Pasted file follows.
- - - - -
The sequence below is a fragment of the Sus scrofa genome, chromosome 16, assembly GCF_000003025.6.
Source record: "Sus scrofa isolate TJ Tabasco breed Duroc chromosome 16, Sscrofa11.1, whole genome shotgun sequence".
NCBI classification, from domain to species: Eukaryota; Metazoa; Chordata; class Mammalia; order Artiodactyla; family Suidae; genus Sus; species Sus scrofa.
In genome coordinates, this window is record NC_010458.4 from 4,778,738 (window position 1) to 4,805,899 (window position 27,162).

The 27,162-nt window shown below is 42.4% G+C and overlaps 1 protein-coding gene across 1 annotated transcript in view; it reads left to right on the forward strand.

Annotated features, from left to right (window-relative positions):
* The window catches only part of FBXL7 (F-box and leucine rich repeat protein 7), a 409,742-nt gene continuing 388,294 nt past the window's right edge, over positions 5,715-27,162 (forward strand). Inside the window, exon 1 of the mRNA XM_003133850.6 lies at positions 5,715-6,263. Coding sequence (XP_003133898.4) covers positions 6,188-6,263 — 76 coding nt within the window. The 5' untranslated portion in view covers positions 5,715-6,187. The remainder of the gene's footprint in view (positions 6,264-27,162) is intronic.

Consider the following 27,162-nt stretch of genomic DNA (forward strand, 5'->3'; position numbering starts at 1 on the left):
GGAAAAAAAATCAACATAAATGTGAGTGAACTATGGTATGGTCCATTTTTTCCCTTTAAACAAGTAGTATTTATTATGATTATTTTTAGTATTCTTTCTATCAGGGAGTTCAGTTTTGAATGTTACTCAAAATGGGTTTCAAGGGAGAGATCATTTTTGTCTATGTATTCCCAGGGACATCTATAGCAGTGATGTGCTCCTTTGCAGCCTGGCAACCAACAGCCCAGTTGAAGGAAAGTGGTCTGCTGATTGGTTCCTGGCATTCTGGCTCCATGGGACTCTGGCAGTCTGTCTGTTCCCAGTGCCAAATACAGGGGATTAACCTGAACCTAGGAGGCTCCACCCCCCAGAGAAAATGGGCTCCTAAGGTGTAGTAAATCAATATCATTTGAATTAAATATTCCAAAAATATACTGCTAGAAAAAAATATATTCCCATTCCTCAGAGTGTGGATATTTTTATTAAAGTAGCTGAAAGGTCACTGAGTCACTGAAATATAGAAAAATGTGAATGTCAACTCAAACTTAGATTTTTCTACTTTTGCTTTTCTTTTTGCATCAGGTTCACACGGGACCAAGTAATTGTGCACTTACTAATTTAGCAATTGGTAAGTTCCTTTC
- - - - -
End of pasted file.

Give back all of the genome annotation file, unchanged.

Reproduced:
The sequence below is a fragment of the Sus scrofa genome, chromosome 16, assembly GCF_000003025.6.
Source record: "Sus scrofa isolate TJ Tabasco breed Duroc chromosome 16, Sscrofa11.1, whole genome shotgun sequence".
NCBI classification, from domain to species: Eukaryota; Metazoa; Chordata; class Mammalia; order Artiodactyla; family Suidae; genus Sus; species Sus scrofa.
In genome coordinates, this window is record NC_010458.4 from 4,778,738 (window position 1) to 4,805,899 (window position 27,162).

The 27,162-nt window shown below is 42.4% G+C and overlaps 1 protein-coding gene across 1 annotated transcript in view; it reads left to right on the forward strand.

Annotated features, from left to right (window-relative positions):
* The window catches only part of FBXL7 (F-box and leucine rich repeat protein 7), a 409,742-nt gene continuing 388,294 nt past the window's right edge, over positions 5,715-27,162 (forward strand). Inside the window, exon 1 of the mRNA XM_003133850.6 lies at positions 5,715-6,263. Coding sequence (XP_003133898.4) covers positions 6,188-6,263 — 76 coding nt within the window. The 5' untranslated portion in view covers positions 5,715-6,187. The remainder of the gene's footprint in view (positions 6,264-27,162) is intronic.

Consider the following 27,162-nt stretch of genomic DNA (forward strand, 5'->3'; position numbering starts at 1 on the left):
GGAAAAAAAATCAACATAAATGTGAGTGAACTATGGTATGGTCCATTTTTTCCCTTTAAACAAGTAGTATTTATTATGATTATTTTTAGTATTCTTTCTATCAGGGAGTTCAGTTTTGAATGTTACTCAAAATGGGTTTCAAGGGAGAGATCATTTTTGTCTATGTATTCCCAGGGACATCTATAGCAGTGATGTGCTCCTTTGCAGCCTGGCAACCAACAGCCCAGTTGAAGGAAAGTGGTCTGCTGATTGGTTCCTGGCATTCTGGCTCCATGGGACTCTGGCAGTCTGTCTGTTCCCAGTGCCAAATACAGGGGATTAACCTGAACCTAGGAGGCTCCACCCCCCAGAGAAAATGGGCTCCTAAGGTGTAGTAAATCAATATCATTTGAATTAAATATTCCAAAAATATACTGCTAGAAAAAAATATATTCCCATTCCTCAGAGTGTGGATATTTTTATTAAAGTAGCTGAAAGGTCACTGAGTCACTGAAATATAGAAAAATGTGAATGTCAACTCAAACTTAGATTTTTCTACTTTTGCTTTTCTTTTTGCATCAGGTTCACACGGGACCAAGTAATTGTGCACTTACTAATTTAGCAATTGGTAAGTTCCTTTC